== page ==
Museeuw wasn’t the only high-profile rider to line up in Compiegne on a dual-suspension bike: Gan teammates Greg Lemond and Duclos-Lassalle starting the race with titanium-framed bikes with a rear shock activated by a Gripshift lever mounted to the handlebars, in addition to the now de rigeur Rock Shox fork on the front.
Lemond and Duclos-Lassalle were forced to swap their bikes out early in the race, but Museeuw was having a monster of a ride, and his Bianchi was performing superbly … until 24km to go.
With Tchmil solo off the front and Museeuw in hot pursuit, the chain-stay snapped straight through. That, paired with a clumsy bike change, condemned a devastated Museeuw to a suitably unlucky 13th-place finish. The bike’s designer later lamented that the failure had been the result of a disagreement between himself and the factory about the choice of materials: “a cromoly rear end can flex thousands of cycles … whereas the Italian factory, against my pleading, made it out of 6061 [aluminium] without heat treating it.”
Bianchi’s final dual-suspension play at the race was in 1995, with the Gewiss-Playbus team riding a titanium model with an updated design to an unspectacular 20th place under Stefano Zanini.
The tide was beginning to turn, however. That year, the supercharged Mapei team roared to prominence, scooped the win five times in the next six years, and even going as far as claiming all three podium positions on three of those occasions. Their bike sponsor, Colnago, was staunchly anti-suspension.
Winning products shift units, but they also set trends, and the very public failure of Museeuw’s bike in 1994 and Mapei’s dominance put a major dampener – no pun intended – on road suspension innovation.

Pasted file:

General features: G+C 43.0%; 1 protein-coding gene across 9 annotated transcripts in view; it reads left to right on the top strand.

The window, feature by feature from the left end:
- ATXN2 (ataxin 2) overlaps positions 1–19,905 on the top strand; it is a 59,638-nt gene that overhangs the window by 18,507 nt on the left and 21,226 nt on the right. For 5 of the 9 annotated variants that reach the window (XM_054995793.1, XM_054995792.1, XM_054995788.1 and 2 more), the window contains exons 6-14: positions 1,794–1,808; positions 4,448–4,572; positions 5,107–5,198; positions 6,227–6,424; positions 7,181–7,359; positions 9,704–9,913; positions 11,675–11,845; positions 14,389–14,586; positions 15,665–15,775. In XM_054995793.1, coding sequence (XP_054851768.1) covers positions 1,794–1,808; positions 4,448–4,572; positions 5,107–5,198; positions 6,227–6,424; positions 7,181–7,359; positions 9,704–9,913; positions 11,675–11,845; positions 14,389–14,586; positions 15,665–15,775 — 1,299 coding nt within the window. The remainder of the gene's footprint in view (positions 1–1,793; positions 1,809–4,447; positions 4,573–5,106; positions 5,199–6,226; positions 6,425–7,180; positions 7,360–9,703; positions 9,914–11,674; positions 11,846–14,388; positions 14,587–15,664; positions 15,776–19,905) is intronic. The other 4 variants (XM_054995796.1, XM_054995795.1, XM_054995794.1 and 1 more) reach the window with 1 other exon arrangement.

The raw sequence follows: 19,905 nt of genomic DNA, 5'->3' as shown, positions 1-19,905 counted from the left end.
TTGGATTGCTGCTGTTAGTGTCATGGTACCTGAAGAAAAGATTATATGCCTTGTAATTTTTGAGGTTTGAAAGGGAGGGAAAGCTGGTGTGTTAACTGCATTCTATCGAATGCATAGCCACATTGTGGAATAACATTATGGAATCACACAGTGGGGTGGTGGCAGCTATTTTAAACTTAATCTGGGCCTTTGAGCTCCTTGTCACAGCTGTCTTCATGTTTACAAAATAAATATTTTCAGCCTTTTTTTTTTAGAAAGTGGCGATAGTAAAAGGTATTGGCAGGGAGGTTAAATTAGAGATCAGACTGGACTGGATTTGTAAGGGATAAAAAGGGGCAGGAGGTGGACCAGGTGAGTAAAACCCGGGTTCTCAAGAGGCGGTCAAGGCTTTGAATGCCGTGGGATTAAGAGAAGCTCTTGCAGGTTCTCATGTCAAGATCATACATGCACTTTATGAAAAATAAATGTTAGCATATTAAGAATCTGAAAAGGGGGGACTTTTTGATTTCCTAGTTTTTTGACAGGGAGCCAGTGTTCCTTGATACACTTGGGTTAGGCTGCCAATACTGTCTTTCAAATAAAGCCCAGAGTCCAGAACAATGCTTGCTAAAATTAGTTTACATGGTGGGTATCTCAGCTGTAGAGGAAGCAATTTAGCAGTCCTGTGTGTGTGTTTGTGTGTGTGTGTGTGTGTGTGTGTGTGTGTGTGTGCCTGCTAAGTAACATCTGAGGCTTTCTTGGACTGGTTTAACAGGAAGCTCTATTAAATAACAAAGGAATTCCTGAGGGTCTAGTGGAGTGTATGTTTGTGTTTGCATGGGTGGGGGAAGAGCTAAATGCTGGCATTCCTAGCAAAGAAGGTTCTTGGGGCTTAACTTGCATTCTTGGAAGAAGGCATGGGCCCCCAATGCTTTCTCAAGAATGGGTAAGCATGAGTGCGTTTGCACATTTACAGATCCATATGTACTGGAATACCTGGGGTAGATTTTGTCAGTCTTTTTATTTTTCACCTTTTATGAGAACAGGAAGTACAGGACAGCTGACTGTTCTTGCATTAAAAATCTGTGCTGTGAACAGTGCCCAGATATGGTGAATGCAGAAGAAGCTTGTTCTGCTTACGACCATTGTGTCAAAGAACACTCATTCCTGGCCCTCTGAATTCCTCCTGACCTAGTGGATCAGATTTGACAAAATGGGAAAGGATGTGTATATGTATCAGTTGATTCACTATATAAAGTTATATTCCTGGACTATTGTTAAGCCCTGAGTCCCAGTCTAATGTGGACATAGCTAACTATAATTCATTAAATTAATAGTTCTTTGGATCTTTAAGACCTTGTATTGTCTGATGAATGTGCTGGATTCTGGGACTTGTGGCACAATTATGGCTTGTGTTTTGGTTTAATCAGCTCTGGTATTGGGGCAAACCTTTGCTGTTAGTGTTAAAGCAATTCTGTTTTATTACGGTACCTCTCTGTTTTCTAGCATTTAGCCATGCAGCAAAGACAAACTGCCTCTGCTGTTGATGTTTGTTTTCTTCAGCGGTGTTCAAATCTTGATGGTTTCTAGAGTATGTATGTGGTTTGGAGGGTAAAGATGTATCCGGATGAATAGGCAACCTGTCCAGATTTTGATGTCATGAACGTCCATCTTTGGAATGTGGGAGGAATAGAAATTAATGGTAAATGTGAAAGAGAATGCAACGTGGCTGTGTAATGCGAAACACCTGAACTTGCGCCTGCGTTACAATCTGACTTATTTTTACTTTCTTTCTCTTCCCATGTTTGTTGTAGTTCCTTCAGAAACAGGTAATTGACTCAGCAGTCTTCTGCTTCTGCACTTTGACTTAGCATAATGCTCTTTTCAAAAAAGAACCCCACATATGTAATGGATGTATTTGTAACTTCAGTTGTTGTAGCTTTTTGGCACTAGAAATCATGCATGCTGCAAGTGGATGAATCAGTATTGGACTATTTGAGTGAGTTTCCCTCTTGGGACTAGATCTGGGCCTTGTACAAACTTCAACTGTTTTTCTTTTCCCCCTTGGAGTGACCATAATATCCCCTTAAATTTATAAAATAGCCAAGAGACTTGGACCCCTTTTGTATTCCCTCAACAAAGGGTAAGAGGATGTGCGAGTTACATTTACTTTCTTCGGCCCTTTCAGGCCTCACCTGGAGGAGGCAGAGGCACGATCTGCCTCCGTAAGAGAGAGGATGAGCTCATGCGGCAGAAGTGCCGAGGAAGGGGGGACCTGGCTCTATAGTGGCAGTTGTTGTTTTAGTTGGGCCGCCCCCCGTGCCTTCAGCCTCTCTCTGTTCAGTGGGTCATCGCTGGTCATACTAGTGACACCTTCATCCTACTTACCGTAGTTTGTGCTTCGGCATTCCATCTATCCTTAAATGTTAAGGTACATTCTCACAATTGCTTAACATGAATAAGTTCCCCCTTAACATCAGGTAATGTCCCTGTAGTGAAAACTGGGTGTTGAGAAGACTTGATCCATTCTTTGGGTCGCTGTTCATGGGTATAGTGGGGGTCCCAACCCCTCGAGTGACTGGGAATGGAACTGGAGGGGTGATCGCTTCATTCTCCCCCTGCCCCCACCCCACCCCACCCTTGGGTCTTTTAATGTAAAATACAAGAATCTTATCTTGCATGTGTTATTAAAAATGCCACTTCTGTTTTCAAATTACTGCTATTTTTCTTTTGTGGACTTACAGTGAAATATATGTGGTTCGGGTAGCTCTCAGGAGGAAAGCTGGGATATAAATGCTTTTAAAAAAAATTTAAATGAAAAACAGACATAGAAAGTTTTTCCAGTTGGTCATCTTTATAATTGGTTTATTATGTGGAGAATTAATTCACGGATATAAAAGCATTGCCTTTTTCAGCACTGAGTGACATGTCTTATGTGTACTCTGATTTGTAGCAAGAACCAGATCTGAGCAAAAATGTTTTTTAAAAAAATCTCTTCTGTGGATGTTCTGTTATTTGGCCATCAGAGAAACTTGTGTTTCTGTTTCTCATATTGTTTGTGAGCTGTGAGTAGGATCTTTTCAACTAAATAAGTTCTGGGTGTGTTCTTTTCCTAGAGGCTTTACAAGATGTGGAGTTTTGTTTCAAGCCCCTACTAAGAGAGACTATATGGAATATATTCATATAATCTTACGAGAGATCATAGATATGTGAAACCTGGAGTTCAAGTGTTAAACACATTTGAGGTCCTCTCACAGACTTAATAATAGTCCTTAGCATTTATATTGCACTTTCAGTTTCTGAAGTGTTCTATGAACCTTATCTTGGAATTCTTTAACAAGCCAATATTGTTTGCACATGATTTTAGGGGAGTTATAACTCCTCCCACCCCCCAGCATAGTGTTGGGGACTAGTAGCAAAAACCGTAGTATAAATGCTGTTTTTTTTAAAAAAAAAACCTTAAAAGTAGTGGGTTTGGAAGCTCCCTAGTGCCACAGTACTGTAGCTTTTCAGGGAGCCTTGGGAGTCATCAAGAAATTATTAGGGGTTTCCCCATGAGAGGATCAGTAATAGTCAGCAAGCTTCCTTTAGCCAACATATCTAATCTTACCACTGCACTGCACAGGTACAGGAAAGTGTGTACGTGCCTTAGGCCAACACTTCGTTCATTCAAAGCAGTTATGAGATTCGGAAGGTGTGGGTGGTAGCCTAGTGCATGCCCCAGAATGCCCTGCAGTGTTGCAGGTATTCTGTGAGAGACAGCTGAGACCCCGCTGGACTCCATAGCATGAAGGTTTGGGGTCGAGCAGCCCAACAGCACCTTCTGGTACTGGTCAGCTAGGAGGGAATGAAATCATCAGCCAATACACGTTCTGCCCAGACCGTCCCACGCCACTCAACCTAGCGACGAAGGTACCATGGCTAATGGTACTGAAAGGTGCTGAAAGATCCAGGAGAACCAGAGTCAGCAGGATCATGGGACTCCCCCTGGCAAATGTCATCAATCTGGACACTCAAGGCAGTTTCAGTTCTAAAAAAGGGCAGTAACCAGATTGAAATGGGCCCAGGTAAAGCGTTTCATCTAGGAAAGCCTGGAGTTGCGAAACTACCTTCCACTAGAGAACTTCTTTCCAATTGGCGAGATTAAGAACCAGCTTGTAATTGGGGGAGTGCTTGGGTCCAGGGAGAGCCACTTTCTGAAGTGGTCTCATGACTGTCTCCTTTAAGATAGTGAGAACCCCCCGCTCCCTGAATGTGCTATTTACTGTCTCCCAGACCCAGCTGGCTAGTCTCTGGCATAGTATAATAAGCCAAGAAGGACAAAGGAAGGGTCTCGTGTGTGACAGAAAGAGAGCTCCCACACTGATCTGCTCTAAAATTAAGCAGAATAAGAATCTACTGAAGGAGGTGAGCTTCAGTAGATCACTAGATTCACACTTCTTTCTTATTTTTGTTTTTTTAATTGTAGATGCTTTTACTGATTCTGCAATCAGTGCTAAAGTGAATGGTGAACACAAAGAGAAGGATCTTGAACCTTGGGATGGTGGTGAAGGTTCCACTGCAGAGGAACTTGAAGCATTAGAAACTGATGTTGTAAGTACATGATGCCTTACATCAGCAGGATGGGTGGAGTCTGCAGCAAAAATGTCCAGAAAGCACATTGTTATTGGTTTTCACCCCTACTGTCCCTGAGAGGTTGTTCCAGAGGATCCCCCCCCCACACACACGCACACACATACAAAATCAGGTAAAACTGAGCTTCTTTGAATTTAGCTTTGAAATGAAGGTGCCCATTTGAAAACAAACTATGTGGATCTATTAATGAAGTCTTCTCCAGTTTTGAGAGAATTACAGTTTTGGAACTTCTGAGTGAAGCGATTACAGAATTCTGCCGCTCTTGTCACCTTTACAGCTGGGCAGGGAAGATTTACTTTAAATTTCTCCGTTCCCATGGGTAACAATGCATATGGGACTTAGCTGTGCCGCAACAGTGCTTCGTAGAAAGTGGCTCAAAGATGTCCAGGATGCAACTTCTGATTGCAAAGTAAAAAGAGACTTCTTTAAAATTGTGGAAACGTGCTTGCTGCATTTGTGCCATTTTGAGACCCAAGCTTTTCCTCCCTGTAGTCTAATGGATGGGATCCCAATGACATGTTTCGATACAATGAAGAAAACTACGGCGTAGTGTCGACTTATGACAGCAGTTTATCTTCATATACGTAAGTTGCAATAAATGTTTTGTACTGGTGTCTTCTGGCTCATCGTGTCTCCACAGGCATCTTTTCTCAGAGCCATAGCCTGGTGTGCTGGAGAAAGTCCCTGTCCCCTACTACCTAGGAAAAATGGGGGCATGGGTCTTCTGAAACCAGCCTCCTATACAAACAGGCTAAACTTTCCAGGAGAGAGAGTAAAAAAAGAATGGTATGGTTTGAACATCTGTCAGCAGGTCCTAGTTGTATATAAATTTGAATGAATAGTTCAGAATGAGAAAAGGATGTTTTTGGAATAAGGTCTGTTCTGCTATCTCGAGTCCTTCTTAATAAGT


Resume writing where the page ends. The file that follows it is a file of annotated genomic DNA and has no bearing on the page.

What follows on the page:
Rock Shox, having ruled the roost for three heady years and occupied a virtual monopoly in the space, rushed to maintain its position, moving to mass production. “Eventually, we offered a product for sale, dubbed the Paris Roubaix SL. For a variety of reasons – weight, price, geometry, to name a few! – it was never commercially successful,” SRAM’s Sander Rigney told CyclingTips, with disarming frankness. “A few years later, we launched a far more refined fork for road, called the Ruby SL. While much lighter and aesthetically closer to a traditional road fork, it also had very limited commercial success.”
A new era
Road suspension needed a standard-bearer, and it found it in Cannondale. From 1997 to 2004 Cannondale sponsored the Saeco team of Italy, providing its riders with a series of now-iconic aluminium framesets, and, in the cobbled classics, Headshok-equipped bikes named the Silk Road.
The Headshok design originated from the brand’s mountain bike lineup, and the road-modified version gave riders 10mm of travel, greater torsional stiffness than the dual-leg Rock Shox fork could muster, and in later years, even an electronic lock-out.
As the inventor of BB30 and Hollowgram cranks, Chris Dodman – Cannondale’s Advanced Projects Engineer – has overseen a number of the brand’s important innovations, and started at the company in the same year that the Silk Road was launched. “We saw Headshok as a technology that could benefit all platforms whether road or mountain and at the time there was an opportunity for Cannondale to be disruptive in the road space,” Dodman told CyclingTips.
“On the Paris-Roubaix podium bike [Pieri’s, in 2003], we stuck with 10mm of travel with a 23mm tire which equated to the feel of a 33mm tire. With the full lockout on the Headshok riders could switch between the feel and efficiency of the 23mm tire or improved ride quality and traction with the damper open that you would get with a 33mm tire.” That lockout was operated, Dodman says, by a “proprietary electronic lockout with a rocker switch hidden under the hood of a Campy lever.”
The lockout may have been clandestine, but the Headshok on Pieri’s bike itself was a big, yellow and squishy showcase of Cannondale’s innovation. The Silk Road’s shock was coil sprung with a concentric elastomer “for a progressive yet bottomless feel” that was a good deal more sophisticated than Rock Shox’s offering of a decade earlier.